Objective: Whole-body I-131 scanning (WBS) is a standard method in the evaluation of patients with differentiated thyroid carcinoma (DTC). However, it has some limitations in terms of distinguishing between physiological and pathological tracer uptake and in defining the exact anatomical location of pathological foci. The purpose of our study was to determine the additional diagnostic value of SPECT/CT imaging in patients with DTC.
Materials and Methods: A total of 142 patients, each with a history of previous total thyroidectomy and who had undergone diagnostic or post-therapeutic WB imaging, were included in this retrospective study. The distinction between physiological and pathological uptake could not be clearly established and/or the localization of pathological uptake could not be clearly defined on the WBS, both of which were considered inconclusive findings. Subsequently, the regional SPECT/CT images of these patients were evaluated.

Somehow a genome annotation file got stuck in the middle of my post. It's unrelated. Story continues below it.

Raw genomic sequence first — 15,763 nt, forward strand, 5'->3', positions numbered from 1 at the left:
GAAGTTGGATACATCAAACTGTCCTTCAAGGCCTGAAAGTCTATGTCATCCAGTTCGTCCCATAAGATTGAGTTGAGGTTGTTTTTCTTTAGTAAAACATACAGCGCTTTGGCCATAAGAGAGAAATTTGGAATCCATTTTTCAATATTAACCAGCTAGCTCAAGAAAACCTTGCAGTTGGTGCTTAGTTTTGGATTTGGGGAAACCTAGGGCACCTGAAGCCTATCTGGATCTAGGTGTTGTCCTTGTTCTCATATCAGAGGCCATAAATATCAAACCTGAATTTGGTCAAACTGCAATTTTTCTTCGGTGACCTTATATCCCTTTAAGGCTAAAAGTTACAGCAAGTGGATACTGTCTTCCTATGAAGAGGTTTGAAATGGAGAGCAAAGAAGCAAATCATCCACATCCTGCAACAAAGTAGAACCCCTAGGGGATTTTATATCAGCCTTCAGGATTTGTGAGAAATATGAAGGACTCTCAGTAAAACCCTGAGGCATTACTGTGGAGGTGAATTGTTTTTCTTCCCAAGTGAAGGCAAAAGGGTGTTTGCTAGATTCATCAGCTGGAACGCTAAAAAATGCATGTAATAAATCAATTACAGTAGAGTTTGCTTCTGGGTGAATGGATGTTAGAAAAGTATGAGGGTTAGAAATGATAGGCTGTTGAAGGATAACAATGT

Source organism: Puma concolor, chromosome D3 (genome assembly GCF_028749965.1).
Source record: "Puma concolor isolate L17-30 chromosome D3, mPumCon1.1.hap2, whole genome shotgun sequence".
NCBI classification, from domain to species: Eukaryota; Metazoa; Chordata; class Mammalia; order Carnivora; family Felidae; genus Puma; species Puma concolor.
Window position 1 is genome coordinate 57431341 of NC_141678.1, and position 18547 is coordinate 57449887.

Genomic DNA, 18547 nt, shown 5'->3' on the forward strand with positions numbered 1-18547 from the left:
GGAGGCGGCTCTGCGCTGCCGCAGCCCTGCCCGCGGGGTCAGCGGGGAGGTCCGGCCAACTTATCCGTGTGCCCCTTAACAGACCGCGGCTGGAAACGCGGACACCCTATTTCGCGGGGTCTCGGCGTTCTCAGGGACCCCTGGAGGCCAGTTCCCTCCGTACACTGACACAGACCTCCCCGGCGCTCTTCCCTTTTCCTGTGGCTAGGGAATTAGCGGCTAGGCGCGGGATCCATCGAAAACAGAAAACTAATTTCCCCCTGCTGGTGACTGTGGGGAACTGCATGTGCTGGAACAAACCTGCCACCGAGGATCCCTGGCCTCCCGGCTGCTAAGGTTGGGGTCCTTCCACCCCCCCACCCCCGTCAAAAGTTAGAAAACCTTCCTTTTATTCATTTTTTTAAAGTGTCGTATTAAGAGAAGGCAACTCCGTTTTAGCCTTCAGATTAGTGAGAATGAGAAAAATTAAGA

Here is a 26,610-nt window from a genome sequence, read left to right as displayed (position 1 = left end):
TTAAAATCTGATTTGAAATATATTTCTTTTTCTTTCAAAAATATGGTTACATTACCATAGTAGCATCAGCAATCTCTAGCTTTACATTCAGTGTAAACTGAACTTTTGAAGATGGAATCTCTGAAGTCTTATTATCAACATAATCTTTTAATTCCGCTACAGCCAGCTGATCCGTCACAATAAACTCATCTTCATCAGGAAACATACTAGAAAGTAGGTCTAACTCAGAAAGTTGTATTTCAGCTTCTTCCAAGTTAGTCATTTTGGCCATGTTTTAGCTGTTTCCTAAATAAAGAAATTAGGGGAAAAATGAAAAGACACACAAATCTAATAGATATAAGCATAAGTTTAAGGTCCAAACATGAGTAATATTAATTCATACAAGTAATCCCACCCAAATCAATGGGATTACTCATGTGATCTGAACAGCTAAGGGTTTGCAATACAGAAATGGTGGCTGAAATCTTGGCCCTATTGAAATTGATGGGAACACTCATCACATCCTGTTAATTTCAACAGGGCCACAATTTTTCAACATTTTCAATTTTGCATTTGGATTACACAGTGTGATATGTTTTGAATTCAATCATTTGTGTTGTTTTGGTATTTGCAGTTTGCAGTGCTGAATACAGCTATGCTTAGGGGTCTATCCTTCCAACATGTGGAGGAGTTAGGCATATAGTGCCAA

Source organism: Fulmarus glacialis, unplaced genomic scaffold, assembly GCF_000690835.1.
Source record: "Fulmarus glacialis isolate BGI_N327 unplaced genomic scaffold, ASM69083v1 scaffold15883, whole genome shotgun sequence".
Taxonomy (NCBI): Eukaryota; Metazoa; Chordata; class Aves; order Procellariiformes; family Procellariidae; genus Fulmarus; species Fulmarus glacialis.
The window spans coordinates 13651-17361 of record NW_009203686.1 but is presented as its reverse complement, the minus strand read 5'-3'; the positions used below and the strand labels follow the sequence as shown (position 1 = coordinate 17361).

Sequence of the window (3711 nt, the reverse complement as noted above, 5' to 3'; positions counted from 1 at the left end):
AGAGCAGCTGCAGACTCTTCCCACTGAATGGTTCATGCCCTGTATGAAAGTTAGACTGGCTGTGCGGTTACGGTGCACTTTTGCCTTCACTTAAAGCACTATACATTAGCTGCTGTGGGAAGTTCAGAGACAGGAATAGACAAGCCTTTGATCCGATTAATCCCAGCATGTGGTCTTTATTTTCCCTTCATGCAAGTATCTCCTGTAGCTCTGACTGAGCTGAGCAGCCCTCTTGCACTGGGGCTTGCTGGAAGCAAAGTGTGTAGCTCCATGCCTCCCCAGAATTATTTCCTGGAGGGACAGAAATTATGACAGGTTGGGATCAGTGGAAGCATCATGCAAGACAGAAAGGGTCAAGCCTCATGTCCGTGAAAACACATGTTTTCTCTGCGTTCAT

Results: The number of pathological foci detected by WBS and SPECT/CT was 64 and 59, respectively. The exact anatomical localization was determined in 85.9% of the lesions with SPECT/CT. Benign accumulations (inflammatory/physiological) were determined in 12.5% of inconclusive foci. In 14.1% of WBS-detected foci, no significant tracer uptake was observed on the SPECT/CT images. Four additional foci were detected on SPECT/CT (3 thyroid remnants, 1 bone remnant).
Conclusion: SPECT/CT improves the specificity of I-131 scanning and contributes to the management of DTC patients.